Q. What would the world look like if certain animals had liberty rights?
A. They could not be eaten or displayed in a zoo or used in biomedical research. You would have to treat them the same way you would treat a child.
Q. You must get a lot of opposition on the subject of animals used in research. What do you say to people who say there is no other safe way to test drugs?
A. My response is that it's completely irrelevant. The way to cure human diseases is to use humans. They wouldn't go down to Beacon Street and snatch 100 people, or if they did, the cure for heart disease would be a lot faster.
Q. You use descriptions of 18th- and 19th-century slavery that talk about African-Americans as animals to demonstrate that very strongly held beliefs can change. Do you think that 100 years from now, we'll look back at this time period and think how barbaric it is that we used animals for experiments, just as we once used other human beings as slaves?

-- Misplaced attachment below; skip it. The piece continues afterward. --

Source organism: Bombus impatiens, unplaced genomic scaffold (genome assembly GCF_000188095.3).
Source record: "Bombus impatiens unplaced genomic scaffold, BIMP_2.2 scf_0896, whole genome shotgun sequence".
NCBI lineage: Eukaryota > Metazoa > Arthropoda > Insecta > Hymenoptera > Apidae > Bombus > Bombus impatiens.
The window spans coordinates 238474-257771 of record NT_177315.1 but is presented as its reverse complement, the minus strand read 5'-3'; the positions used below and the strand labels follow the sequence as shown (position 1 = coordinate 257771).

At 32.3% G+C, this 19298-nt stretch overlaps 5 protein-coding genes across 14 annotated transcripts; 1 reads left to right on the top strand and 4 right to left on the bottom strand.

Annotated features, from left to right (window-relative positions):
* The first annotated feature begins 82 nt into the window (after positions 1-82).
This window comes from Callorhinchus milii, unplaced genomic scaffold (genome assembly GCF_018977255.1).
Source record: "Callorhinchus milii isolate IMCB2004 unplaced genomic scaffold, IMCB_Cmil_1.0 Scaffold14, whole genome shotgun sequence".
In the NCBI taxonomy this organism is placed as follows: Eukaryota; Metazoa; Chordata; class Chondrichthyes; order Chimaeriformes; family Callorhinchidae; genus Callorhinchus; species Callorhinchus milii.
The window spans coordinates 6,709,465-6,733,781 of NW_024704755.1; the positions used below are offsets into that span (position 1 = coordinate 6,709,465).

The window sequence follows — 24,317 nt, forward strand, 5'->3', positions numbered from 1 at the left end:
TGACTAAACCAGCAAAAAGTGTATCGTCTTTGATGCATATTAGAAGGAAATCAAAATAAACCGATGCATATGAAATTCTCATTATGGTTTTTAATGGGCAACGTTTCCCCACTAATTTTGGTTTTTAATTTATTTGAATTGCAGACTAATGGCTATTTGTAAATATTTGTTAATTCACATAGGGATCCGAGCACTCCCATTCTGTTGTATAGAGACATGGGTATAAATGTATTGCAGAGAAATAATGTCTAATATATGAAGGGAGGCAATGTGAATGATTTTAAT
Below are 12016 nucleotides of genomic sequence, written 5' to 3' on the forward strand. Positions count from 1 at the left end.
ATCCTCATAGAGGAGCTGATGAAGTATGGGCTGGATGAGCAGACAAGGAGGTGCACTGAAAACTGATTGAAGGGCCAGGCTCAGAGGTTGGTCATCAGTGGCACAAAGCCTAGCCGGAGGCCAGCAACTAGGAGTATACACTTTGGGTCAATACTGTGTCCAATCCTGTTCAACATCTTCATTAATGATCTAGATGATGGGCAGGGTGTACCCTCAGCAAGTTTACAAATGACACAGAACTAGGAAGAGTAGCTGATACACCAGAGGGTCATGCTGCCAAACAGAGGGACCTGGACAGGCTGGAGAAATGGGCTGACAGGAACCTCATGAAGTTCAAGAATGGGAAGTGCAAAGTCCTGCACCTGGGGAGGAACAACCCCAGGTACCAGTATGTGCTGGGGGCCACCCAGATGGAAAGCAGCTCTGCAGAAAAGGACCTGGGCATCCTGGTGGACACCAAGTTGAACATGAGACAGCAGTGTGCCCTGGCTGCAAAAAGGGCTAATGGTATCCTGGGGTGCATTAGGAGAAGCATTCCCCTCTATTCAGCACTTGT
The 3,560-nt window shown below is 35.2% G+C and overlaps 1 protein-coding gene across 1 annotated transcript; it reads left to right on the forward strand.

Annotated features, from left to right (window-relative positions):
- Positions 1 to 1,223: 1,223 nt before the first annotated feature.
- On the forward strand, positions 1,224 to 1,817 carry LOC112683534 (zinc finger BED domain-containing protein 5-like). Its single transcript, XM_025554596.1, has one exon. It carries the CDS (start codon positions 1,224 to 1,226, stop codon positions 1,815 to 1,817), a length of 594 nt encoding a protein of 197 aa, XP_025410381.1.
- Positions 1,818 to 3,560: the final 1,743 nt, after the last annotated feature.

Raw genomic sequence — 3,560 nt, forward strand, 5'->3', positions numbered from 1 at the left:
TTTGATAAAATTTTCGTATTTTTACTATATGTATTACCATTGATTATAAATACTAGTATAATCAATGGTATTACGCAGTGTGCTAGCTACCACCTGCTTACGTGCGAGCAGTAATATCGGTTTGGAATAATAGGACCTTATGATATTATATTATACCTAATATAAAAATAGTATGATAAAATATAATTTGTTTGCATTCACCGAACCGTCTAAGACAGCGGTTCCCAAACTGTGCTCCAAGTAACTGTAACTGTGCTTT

A. I think it will end in my lifetime at least, the slavery for some nonhuman animals, and the paradigm will change. Once the first animals are given the first rights, the question will shift from "Are you a human being?" to "What kind of animal are you?"
It will be a more sophisticated moral inquiry than just arbitrarily drawing the line.